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The use of nuclear weapons is an existential threat to human survival and wellbeing. As the world enters a new a period of rapid technological development, emerging technologies are challenging long-held assumptions and practices—about deterrence, disarmament, and nonproliferation—for how to best avoid the use of nuclear weapons through multilateral cooperation.

If nuclear governance regimes and norms do not become more adaptable to this accelerating pace of change, emerging technologies will disrupt or render obsolete existing institutions that control and mitigate the risks of nuclear weapons.


Current Work

To reduce this risk of nuclear use, the Stanley Foundation works to help global governance and technology development co-evolve in ways that manage or leverage the disruptive effects of emerging technologies on strategic stability, nonproliferation, and disarmament. Our efforts focus on:

  • Helping establish shared definitions of the risks and opportunities that emerging technologies pose for strategic stability, nonproliferation, and disarmament.
  • Informing and support existing nuclear governance institutions as they adapt to be more responsive to the risks of emerging technologies.
  • Engendering collective responsibility among stakeholders for managing the disruptive effects of emerging technologies.
  • Identifying and promoting innovative ways that emerging technologies can be applied to improve strategic stability, strengthen nonproliferation, and promote disarmament.

Contact Ben Loehrke for more information.


Latest Publication

Better Than a Floppy: The Potential of Distributed Ledger Technology for Nuclear Safeguards Information Management
Cindy Vestergaard, Ph.D.
Policy Analysis Brief
November 2018

This policy analysis brief provides an overview of DLT and explores its utility for safeguards information management. It considers the landscape of factors determining how safeguards data is inputted, processed, and accessed. The findings and recommendations suggest where adding a DLT layer could be applied to provide greater efficiency, data reconciliation, accuracy, and trust in information management at the international, national, and facility... Read More

CONTACTS
Benjamin Loehrke
benl@stanleyfoundation.org
563-264-6882
Luisa Kenausis
lkenausis@stanleyfoundation.org
563-264-6868

EVENTS
Current
01/08/19   "This is Not a Drill" Journalism Workshop
Past
11/08/18   Geolocation & Libation
11/06/18   Blockchain and Nuclear Safeguards: The Potential for Distributed Ledger Technology

CONVENING POSTSCRIPT

Military Applications of Artificial Intelligence 

A special feature in collaboration with The Bulletin of the Atomic Scientists.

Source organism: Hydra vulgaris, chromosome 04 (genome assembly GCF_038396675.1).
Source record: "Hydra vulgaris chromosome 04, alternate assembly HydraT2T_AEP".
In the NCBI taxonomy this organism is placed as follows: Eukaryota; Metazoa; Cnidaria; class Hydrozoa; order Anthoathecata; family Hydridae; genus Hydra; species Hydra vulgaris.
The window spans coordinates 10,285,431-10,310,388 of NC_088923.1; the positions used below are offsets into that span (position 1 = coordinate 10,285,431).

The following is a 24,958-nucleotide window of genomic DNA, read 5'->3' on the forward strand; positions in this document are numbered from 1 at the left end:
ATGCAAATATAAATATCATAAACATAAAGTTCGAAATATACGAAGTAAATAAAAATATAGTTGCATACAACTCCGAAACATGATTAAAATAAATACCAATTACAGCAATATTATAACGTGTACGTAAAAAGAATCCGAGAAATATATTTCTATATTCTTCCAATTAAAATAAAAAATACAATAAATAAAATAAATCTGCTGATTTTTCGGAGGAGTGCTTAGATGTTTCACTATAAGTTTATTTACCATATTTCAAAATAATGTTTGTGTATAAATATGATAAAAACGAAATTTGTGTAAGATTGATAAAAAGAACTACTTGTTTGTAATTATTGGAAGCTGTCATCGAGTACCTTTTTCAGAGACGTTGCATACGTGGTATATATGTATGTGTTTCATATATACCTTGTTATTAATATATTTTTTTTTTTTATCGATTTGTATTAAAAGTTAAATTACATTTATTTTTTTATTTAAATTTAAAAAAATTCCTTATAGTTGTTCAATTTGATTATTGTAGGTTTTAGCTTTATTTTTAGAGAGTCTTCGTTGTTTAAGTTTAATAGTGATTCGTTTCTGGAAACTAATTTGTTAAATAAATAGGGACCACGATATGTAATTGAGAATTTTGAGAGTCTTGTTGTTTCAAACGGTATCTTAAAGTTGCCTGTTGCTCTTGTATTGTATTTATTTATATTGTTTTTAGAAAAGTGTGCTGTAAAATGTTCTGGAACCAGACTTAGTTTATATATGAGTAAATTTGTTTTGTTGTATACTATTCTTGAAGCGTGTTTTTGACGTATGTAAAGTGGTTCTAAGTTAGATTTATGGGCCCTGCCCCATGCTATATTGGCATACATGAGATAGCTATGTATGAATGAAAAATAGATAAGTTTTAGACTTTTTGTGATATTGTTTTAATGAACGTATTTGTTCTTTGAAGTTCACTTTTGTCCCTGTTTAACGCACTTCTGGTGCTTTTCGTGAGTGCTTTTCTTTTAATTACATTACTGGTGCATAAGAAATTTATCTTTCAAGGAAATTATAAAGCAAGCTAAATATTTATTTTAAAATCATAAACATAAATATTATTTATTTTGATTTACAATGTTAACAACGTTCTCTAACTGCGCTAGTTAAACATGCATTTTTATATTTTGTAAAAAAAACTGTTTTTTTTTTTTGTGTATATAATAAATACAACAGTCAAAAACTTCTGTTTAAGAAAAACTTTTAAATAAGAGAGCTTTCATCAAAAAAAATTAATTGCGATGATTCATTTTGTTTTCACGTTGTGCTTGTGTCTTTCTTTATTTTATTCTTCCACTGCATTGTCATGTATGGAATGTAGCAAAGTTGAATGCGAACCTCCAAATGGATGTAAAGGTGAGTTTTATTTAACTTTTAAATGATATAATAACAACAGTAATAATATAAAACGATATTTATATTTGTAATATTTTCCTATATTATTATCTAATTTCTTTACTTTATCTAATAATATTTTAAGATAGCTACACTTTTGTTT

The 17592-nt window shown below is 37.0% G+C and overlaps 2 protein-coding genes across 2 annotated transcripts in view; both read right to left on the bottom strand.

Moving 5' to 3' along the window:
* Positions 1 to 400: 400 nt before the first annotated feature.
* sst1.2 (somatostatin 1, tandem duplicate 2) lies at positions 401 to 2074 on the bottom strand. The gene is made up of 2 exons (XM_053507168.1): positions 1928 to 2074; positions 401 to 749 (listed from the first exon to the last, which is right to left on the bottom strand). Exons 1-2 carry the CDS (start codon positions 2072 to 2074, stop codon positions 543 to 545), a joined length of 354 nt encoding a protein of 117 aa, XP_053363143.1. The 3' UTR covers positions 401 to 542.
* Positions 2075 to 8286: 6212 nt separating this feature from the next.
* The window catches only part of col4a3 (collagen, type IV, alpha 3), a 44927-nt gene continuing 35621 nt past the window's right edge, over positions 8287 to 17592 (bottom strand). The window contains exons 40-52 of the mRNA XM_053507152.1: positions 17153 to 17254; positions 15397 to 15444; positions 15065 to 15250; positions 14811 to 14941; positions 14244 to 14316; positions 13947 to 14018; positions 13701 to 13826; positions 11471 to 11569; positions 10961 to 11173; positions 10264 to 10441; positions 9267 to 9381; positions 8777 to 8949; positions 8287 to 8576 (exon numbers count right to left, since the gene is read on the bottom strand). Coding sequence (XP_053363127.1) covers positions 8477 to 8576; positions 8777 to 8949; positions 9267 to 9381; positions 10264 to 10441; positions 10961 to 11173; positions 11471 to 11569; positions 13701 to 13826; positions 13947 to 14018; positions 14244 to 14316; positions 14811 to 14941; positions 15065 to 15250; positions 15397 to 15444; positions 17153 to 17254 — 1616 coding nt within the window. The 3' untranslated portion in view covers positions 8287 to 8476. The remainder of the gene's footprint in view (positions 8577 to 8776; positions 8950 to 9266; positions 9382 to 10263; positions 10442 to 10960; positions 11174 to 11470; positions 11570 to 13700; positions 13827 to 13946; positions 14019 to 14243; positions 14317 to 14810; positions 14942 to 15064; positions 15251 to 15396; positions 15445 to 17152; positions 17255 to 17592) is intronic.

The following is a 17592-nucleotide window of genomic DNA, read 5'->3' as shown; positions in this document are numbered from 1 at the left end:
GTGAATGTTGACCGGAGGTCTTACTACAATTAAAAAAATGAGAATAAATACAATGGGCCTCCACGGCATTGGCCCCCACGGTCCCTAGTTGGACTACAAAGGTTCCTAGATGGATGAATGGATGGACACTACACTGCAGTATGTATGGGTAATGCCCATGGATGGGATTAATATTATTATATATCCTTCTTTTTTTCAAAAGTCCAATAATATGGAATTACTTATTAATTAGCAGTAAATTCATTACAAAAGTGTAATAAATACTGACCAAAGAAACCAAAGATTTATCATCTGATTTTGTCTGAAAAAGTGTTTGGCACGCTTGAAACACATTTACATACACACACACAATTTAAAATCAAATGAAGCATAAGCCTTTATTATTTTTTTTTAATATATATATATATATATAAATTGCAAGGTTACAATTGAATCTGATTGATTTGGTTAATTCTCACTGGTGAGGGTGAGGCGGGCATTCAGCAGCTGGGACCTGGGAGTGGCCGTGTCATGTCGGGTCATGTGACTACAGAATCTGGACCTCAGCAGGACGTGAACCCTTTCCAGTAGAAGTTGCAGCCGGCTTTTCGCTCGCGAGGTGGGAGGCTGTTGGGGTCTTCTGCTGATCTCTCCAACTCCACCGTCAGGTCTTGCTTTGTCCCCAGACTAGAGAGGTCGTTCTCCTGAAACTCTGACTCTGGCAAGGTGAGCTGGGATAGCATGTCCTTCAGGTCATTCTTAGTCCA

Advances in artificial intelligence (AI), deep-learning, and robotics are enabling new military capabilities that will have a disruptive impact on military strategies. The effects of these capabilities will be felt across the spectrum of military requirements—from intelligence, surveillance, and reconnaissance to offense/defense balances and even on to nuclear weapons systems themselves.

In this package, five top experts in AI and its potential uses in autonomous weapons and sensing systems weigh in on the moral and practical challenges of managing the explosion of military AI research and development around the world. The goal: to keep fast-paced advances in machine learning from sparking a worldwide AI arms race that poses a new existential risk to humanity. Read more.


Three Tweets to Midnight: Nuclear Crisis Stability and the Information Ecosystem
How might a nuclear crisis play out in today’s media environment? How would the crisis be tweeted? This brief provides a framework for questions about crisis stability in today’s information ecosystem and concludes with a series of open questions deserving further examination.

 


HIGHLIGHTS
Courier Courier
The Winter 2018 issue of Courier focuses on innovators and innovative ideas for global challenges—the role of women and vulnerable countries in mitigating climate change; the potential of blockchain technology in nuclear safeguards; the part the Boy Scouts are playing to keep the peace in the Central African Republic; the possibility that private enterprise could contribute to a more resilient society in Iraq; and an appreciation of the late Secretary-General Kofi Annan. Winter 2018 PDF. Subscribe for Free.


The Stanley Foundation: Part of COP24 The Stanley Foundation: Part of COP24
As a part of our efforts to limit global warming to 1.5° C, the foundation put forward policy ideas to achieve a global turning point in emissions by 2020, built upon efforts to catalyze global climate action by countries and sub- and non-state actors, and worked with journalists to strengthen coverage of the UN climate negotiations.

59th Strategy for Peace Conference 59th Strategy for Peace Conference
The Stanley Foundation convenes its Strategy for Peace Conference annually to consider key policy challenges, drawing on the experience and knowledge of invited experts from the public and private sectors.

At the conference concurrent roundtables are focused on each of the foundation’s three current areas of programming—climate changenuclear policy, and mass violence and atrocities. This year a fourth roundtable will focus on global governance. Roundtable discussion is intended to generate group consensus recommendations for policy change and multilateral action. More.


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Investigation U. Camper Photos Investigation U. Camper Photos
We had a great group of campers attend the Investigation U. program this summer. Click here for photos. For participants only, username: IU2018.